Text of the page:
Our Dying Troops: Quebec Mercury, January 12, 1813, page 13
Our Dying Troops.
The following is from a late Boston paper; and from information received through correct channels, there can be no doubt, but it is literally true. The mortality is shocking, and owing to causes, which need not exist.
The Army of the North.
By a gentleman from Burlington, in whose intelligence and veracity the utmost confidence may be placed, we are informed, that a most shocking mortality prevails among the troops stationed at that place. From five to twelve every day; and in twenty four hors, ending last Saturday, it was stated, twenty had died.—In the 14th regt, the most healthy of any, consisting of 670 men, 450 including officers, were returned absent and unfit for duty; of which number the absent formed but a small proportion. The whole number of troops at Burlington is supposed to be about 1000 or 1200.—Those at Plattsburgh are equally sickly.
As that mortality does not extend beyond the soldiery, its causes must be found in something peculiar to them. Indeed it is not difficult to account for it in an examination of their past campaign, and their present situation.—They encamped during their stay at Plattsburg, in a low wet plain; the campaign was protracted to a most unfavorable season; and in the late march to Champlain the soldiers were exposed ten days, during which they experienced very cold and stormy weather, poorly clad and without a tent to cover them. On their return to Burlington, these were many lodged in barracks, of which the plaistering was still wet, and where the rooms even of the sick were not supplied with fuel. Add to all this, the nsufficiency of the surgeons, and, we regret to say, inattention of some of the officers. It would seem scarcely credible, that the dead are thrown into a hole in the sand barely deep enough to admit of their being covered, with only a blanket round them, sometimes six or eight together We forbear to relate the many instances which were mentioned to our informant, of apparent inhumanity exhibited in this scene of distress. Only one shall be told by a serjeant on the spot. When the army marched from Plattsburg seven men belonging to his corps were left sick in the tents. Having occasion to return to the camp in three days after thesr march, he found five of the seven men dead, and from their situation, it was not doubted they perished through neglect.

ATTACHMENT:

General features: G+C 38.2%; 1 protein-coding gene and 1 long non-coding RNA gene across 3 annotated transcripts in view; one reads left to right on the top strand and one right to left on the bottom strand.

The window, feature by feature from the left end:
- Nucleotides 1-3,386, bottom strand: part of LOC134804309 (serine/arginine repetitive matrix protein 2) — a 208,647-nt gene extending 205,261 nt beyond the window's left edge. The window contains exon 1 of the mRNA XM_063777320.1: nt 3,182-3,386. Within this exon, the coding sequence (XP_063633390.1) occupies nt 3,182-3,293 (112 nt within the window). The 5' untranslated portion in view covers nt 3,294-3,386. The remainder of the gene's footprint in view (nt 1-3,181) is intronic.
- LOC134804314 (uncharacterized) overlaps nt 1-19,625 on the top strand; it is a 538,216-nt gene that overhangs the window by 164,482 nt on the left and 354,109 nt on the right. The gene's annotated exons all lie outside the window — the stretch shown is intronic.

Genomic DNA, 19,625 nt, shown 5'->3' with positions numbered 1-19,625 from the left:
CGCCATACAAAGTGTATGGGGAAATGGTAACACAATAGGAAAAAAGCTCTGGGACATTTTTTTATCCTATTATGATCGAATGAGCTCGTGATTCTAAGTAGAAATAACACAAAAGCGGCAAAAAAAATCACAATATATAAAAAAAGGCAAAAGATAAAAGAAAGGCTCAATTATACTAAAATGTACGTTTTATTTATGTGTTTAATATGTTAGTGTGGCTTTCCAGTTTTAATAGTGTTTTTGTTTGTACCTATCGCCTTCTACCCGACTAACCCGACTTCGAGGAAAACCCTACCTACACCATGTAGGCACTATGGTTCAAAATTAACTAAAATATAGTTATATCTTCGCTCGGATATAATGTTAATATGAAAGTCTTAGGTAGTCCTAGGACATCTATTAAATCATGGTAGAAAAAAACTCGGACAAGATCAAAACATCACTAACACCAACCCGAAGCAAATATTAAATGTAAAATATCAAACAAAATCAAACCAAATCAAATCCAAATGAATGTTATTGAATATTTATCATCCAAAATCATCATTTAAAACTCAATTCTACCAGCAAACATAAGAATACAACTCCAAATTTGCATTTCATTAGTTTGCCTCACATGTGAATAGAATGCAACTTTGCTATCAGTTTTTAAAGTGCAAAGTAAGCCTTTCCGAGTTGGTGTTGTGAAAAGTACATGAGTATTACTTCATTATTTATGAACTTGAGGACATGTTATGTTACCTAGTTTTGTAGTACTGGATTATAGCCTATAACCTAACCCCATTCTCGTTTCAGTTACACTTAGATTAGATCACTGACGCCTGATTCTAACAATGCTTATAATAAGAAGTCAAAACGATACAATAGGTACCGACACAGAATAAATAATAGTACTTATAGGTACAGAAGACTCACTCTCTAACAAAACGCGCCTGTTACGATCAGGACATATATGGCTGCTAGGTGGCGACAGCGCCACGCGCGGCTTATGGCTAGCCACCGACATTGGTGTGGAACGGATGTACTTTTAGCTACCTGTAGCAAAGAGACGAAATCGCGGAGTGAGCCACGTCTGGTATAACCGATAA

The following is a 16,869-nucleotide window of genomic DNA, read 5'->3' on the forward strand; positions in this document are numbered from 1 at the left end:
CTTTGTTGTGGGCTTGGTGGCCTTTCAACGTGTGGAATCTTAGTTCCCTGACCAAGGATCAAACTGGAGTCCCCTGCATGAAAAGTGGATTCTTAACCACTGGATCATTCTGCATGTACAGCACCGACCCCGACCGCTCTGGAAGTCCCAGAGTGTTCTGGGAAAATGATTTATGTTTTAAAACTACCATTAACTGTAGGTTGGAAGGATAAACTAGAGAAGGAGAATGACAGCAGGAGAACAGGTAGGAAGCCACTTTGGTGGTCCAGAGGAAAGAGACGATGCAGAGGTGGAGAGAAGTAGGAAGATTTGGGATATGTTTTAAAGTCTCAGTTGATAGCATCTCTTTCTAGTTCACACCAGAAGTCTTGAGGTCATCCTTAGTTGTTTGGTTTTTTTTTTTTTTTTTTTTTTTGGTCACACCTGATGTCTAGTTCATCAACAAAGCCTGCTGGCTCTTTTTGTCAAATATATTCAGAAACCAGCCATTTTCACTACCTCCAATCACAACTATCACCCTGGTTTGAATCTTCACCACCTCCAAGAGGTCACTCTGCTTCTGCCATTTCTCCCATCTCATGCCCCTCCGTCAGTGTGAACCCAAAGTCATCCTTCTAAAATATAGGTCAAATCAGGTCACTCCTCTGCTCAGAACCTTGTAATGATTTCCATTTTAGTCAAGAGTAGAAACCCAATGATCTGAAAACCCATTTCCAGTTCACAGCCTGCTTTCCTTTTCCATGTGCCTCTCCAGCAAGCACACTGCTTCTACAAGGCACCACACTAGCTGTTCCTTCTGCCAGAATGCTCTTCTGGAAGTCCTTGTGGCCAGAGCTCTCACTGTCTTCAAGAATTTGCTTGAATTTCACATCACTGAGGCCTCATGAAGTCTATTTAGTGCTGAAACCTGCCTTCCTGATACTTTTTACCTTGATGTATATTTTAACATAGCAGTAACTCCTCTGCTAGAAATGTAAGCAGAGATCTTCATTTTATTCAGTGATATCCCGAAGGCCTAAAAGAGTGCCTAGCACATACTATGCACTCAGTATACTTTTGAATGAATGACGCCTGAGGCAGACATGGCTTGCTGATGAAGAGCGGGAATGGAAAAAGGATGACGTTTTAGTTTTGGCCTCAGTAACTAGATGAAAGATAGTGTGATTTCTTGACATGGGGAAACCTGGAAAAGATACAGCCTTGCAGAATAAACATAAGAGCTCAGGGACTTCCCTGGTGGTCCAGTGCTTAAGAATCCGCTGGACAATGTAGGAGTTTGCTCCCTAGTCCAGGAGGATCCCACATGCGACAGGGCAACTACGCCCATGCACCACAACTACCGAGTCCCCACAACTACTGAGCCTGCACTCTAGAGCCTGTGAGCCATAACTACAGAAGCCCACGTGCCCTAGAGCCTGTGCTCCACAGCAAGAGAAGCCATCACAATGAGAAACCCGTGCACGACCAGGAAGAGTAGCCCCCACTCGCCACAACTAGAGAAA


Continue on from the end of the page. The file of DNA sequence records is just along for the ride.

The militia had been nearly all disbanded and dismissed without a cent of pay.—The sick were found in every tavern and dispersed on every road begging their way homeward.